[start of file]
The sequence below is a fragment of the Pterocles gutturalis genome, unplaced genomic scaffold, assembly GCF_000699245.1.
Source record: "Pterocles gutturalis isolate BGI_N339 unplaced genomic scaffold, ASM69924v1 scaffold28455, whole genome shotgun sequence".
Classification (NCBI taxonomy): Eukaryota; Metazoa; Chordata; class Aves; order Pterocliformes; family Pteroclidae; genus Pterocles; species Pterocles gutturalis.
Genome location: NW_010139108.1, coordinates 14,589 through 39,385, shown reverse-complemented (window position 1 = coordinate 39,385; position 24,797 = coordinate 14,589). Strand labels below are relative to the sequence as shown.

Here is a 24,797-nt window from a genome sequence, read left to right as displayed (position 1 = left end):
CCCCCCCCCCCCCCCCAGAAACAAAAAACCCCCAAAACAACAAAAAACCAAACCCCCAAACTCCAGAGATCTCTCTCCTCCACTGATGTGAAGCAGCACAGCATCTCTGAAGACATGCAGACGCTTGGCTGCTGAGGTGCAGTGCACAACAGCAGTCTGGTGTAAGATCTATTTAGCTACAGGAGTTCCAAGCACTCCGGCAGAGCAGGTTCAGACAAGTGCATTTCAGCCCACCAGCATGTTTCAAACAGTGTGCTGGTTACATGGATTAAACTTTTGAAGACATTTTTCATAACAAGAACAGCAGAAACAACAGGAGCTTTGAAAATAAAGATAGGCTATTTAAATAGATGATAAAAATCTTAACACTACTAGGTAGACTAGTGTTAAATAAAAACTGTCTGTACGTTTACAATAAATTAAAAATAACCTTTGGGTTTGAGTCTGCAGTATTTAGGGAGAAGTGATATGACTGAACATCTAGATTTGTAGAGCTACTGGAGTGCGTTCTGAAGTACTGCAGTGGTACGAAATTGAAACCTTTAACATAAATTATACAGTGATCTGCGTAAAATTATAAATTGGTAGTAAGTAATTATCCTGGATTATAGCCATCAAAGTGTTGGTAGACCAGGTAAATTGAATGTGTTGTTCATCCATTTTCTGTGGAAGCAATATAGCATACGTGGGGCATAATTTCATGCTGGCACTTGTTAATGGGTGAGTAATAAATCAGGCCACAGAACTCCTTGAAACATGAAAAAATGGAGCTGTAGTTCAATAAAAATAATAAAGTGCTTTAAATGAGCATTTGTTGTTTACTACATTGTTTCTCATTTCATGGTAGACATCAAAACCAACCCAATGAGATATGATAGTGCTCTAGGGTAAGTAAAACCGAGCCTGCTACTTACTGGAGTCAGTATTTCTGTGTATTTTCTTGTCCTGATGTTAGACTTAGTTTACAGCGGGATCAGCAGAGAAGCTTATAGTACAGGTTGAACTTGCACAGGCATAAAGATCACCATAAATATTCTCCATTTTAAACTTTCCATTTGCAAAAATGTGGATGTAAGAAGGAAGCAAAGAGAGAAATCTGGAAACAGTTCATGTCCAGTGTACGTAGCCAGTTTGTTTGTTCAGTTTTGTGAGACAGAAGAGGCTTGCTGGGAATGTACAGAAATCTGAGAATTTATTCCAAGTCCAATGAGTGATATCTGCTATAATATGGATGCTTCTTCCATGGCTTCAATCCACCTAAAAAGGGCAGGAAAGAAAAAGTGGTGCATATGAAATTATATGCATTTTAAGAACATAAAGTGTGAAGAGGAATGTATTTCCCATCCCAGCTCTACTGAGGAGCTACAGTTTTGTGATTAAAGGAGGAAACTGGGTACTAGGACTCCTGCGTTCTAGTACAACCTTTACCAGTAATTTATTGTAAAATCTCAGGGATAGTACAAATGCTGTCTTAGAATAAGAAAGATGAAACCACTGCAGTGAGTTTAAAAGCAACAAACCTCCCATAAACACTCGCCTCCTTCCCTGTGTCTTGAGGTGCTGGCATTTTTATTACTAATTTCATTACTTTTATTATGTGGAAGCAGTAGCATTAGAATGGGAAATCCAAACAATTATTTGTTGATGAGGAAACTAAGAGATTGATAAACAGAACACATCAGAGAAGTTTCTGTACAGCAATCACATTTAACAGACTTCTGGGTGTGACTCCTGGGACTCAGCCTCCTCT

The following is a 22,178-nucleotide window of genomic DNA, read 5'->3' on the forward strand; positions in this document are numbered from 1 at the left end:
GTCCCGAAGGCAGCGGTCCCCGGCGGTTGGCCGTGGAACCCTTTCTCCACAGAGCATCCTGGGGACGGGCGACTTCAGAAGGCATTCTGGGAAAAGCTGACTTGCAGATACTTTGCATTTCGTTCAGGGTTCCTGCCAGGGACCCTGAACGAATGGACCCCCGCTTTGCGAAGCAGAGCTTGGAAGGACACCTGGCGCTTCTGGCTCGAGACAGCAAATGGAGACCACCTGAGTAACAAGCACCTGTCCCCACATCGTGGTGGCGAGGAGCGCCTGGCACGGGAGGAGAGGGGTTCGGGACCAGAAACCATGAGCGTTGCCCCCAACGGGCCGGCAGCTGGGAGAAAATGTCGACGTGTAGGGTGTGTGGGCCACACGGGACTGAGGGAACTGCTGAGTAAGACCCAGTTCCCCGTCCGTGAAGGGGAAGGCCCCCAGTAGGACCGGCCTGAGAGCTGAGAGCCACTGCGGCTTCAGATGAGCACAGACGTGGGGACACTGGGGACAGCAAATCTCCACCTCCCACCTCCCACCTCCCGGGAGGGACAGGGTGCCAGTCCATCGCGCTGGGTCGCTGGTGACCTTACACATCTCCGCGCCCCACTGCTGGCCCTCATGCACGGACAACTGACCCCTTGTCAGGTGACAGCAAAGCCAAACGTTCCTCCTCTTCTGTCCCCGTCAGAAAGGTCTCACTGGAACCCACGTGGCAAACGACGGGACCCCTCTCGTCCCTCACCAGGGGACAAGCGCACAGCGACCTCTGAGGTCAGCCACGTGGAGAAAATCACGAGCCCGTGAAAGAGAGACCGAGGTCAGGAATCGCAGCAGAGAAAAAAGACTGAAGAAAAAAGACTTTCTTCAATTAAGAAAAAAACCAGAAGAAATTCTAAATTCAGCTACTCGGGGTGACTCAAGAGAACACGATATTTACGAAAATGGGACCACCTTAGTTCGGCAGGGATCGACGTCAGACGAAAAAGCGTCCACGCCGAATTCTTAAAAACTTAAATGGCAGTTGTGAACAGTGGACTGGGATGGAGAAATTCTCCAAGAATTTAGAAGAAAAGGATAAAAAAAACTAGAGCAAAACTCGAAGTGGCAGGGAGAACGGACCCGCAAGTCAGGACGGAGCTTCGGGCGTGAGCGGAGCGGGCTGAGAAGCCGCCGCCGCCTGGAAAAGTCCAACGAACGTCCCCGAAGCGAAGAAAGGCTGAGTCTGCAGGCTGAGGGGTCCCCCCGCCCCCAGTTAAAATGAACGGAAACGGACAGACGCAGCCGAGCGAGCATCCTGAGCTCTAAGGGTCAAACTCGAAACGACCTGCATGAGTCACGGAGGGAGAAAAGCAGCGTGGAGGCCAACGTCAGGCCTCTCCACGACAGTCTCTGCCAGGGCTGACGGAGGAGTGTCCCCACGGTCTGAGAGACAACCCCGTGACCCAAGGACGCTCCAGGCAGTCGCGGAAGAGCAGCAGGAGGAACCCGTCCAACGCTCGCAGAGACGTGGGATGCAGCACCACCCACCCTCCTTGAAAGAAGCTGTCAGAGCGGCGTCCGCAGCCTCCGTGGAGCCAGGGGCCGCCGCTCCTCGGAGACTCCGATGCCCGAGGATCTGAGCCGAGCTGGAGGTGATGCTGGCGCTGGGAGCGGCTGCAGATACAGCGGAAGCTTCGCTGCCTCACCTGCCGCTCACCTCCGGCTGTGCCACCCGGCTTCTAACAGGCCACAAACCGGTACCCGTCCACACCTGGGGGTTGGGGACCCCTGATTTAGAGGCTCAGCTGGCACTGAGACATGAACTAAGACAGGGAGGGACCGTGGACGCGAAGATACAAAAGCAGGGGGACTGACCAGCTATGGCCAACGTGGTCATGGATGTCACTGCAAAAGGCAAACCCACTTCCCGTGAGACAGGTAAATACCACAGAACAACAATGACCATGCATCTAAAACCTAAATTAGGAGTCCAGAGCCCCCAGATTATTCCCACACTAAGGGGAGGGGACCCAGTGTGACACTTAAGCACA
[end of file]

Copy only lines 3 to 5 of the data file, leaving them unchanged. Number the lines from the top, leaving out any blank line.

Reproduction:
Classification (NCBI taxonomy): Eukaryota; Metazoa; Chordata; class Aves; order Pterocliformes; family Pteroclidae; genus Pterocles; species Pterocles gutturalis.
Genome location: NW_010139108.1, coordinates 14,589 through 39,385, shown reverse-complemented (window position 1 = coordinate 39,385; position 24,797 = coordinate 14,589). Strand labels below are relative to the sequence as shown.

Here is a 24,797-nt window from a genome sequence, read left to right as displayed (position 1 = left end):